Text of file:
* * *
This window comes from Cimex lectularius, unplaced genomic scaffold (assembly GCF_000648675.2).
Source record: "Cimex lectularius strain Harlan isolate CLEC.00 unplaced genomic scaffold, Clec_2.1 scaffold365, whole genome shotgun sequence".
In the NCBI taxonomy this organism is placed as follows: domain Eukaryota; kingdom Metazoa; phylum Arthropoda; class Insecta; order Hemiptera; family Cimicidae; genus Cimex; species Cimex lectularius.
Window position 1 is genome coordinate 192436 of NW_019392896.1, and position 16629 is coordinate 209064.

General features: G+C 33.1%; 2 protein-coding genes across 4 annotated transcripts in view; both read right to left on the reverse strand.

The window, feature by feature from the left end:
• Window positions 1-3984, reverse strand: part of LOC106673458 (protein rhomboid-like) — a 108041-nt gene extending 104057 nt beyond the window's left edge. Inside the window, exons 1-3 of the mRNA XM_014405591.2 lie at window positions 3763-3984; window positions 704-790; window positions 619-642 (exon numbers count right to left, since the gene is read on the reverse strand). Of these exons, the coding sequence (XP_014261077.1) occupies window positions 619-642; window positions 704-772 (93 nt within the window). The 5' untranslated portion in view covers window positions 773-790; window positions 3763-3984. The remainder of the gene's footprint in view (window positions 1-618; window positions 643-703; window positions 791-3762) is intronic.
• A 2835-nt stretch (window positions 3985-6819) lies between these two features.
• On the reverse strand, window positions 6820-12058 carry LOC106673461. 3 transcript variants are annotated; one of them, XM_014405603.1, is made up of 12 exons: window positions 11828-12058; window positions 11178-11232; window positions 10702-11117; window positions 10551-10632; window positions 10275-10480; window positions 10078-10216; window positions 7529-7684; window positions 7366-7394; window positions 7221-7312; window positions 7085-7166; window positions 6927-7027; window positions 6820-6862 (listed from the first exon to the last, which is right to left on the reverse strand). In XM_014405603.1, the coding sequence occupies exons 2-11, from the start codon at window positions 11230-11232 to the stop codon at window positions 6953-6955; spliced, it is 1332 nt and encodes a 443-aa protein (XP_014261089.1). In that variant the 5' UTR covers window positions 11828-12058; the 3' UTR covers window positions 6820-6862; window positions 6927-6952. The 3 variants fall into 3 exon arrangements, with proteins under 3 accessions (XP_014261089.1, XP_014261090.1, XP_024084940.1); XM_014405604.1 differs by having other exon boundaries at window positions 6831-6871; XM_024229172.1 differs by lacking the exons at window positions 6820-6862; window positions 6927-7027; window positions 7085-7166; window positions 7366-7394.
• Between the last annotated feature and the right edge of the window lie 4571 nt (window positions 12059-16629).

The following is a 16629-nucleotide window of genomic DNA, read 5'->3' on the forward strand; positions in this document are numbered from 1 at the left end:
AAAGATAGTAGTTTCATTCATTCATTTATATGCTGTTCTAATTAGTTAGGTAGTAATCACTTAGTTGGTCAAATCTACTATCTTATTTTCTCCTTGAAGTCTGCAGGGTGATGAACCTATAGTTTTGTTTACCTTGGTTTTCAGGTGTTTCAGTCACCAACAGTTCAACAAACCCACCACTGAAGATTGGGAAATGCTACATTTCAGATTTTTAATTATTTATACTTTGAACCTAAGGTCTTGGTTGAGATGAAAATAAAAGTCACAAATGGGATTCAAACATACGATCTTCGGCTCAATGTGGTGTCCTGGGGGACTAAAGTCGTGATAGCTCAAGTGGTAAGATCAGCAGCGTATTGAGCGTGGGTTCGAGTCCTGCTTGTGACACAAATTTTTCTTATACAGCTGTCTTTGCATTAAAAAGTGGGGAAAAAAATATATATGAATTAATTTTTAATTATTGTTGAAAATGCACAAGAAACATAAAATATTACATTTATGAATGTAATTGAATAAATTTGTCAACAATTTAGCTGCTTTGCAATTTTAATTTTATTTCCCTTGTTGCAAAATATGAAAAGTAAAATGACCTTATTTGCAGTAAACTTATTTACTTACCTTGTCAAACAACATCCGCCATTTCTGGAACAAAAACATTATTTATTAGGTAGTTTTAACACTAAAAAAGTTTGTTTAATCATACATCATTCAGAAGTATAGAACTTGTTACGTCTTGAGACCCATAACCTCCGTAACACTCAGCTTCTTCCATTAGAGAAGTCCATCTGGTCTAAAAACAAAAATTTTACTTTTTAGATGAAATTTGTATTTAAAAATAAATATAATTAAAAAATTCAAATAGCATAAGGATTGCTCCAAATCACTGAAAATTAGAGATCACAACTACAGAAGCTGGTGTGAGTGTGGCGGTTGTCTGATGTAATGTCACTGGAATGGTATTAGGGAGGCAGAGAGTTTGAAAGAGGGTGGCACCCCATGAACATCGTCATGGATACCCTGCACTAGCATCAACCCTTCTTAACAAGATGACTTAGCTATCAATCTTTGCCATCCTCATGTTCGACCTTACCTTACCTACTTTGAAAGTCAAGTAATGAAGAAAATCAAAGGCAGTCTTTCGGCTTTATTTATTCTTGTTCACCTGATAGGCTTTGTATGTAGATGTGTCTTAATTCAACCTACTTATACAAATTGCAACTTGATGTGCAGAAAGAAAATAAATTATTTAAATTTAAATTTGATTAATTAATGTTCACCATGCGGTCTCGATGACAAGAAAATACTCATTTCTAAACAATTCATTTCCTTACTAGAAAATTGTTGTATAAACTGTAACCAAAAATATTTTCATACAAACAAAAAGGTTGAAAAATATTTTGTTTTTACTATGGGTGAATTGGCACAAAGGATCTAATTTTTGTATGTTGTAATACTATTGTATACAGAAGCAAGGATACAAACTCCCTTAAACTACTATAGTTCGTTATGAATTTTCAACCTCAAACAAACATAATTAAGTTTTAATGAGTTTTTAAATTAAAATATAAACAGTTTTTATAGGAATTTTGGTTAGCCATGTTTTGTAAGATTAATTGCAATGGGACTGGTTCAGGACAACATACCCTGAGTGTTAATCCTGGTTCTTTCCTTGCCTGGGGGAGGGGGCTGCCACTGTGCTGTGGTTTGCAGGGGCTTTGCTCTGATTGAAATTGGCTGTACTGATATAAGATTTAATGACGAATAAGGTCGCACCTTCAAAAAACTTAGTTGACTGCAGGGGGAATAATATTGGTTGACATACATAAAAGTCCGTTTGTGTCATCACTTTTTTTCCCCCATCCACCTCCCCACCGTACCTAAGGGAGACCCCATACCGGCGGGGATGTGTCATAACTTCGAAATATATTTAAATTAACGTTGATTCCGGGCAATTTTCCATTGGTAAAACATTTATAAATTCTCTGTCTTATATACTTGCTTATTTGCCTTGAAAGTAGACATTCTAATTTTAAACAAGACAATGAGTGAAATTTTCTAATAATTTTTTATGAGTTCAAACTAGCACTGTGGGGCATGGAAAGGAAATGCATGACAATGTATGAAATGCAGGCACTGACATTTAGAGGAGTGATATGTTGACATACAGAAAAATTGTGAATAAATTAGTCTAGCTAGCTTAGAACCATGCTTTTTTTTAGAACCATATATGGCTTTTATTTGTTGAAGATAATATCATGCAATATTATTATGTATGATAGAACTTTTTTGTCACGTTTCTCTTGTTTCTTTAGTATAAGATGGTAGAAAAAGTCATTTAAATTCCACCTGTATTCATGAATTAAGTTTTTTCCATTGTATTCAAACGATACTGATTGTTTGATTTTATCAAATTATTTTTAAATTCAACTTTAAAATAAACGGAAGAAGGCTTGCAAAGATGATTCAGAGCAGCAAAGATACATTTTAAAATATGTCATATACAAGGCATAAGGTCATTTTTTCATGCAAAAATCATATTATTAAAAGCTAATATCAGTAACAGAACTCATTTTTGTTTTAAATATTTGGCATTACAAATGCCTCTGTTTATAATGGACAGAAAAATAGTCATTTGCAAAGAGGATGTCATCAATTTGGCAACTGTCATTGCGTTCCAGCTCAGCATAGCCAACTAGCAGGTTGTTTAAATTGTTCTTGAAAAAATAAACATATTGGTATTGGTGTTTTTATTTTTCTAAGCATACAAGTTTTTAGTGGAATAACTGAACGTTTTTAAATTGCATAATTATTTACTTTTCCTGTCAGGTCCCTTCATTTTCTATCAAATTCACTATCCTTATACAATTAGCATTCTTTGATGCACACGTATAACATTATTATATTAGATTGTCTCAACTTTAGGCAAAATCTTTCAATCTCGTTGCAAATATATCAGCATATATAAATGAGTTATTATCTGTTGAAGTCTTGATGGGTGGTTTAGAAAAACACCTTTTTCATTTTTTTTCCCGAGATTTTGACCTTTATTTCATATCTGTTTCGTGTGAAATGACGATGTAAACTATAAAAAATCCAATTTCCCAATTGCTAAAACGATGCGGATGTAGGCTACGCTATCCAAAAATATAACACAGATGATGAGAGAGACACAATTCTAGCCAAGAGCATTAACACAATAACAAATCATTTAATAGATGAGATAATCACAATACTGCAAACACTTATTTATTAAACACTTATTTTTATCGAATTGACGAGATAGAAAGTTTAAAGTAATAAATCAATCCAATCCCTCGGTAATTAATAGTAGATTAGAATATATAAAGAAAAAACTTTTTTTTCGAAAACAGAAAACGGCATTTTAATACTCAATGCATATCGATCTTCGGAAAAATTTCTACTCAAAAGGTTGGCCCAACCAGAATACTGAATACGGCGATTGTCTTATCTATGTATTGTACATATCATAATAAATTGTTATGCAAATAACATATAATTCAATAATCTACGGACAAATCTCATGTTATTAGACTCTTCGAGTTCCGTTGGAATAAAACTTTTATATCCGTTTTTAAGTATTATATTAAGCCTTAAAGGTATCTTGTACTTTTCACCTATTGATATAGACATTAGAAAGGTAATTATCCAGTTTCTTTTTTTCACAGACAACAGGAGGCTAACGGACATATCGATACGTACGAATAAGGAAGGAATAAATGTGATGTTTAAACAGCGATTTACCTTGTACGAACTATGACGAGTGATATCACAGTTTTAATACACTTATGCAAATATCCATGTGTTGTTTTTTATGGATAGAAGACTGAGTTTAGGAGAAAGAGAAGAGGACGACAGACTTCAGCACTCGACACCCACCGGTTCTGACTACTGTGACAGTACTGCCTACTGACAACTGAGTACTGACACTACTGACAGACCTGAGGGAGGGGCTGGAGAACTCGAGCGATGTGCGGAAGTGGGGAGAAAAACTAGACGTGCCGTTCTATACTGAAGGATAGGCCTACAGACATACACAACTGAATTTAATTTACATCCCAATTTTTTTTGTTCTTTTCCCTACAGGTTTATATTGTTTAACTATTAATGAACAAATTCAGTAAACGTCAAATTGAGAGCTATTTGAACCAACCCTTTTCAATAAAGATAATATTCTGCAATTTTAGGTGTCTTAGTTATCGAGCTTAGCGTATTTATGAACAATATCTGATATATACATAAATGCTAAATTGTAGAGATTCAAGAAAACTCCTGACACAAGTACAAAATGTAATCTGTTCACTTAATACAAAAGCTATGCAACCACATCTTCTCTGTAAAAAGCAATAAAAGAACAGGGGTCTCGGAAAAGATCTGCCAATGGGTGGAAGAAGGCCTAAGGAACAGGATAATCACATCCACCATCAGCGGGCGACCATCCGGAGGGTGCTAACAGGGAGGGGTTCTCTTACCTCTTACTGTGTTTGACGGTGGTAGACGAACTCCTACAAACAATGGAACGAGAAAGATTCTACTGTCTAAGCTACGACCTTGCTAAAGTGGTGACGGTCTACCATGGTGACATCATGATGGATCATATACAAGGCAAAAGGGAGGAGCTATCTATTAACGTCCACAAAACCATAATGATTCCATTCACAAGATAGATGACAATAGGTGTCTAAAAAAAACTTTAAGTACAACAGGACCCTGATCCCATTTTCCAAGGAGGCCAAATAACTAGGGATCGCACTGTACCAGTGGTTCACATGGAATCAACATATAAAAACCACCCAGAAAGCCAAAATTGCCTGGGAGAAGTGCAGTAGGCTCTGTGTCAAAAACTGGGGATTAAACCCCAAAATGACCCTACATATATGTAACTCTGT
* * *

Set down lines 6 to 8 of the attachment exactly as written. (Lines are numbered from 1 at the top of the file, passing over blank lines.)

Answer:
The window, feature by feature from the left end:
• Window positions 1-3984, reverse strand: part of LOC106673458 (protein rhomboid-like) — a 108041-nt gene extending 104057 nt beyond the window's left edge. Inside the window, exons 1-3 of the mRNA XM_014405591.2 lie at window positions 3763-3984; window positions 704-790; window positions 619-642 (exon numbers count right to left, since the gene is read on the reverse strand). Of these exons, the coding sequence (XP_014261077.1) occupies window positions 619-642; window positions 704-772 (93 nt within the window). The 5' untranslated portion in view covers window positions 773-790; window positions 3763-3984. The remainder of the gene's footprint in view (window positions 1-618; window positions 643-703; window positions 791-3762) is intronic.
• A 2835-nt stretch (window positions 3985-6819) lies between these two features.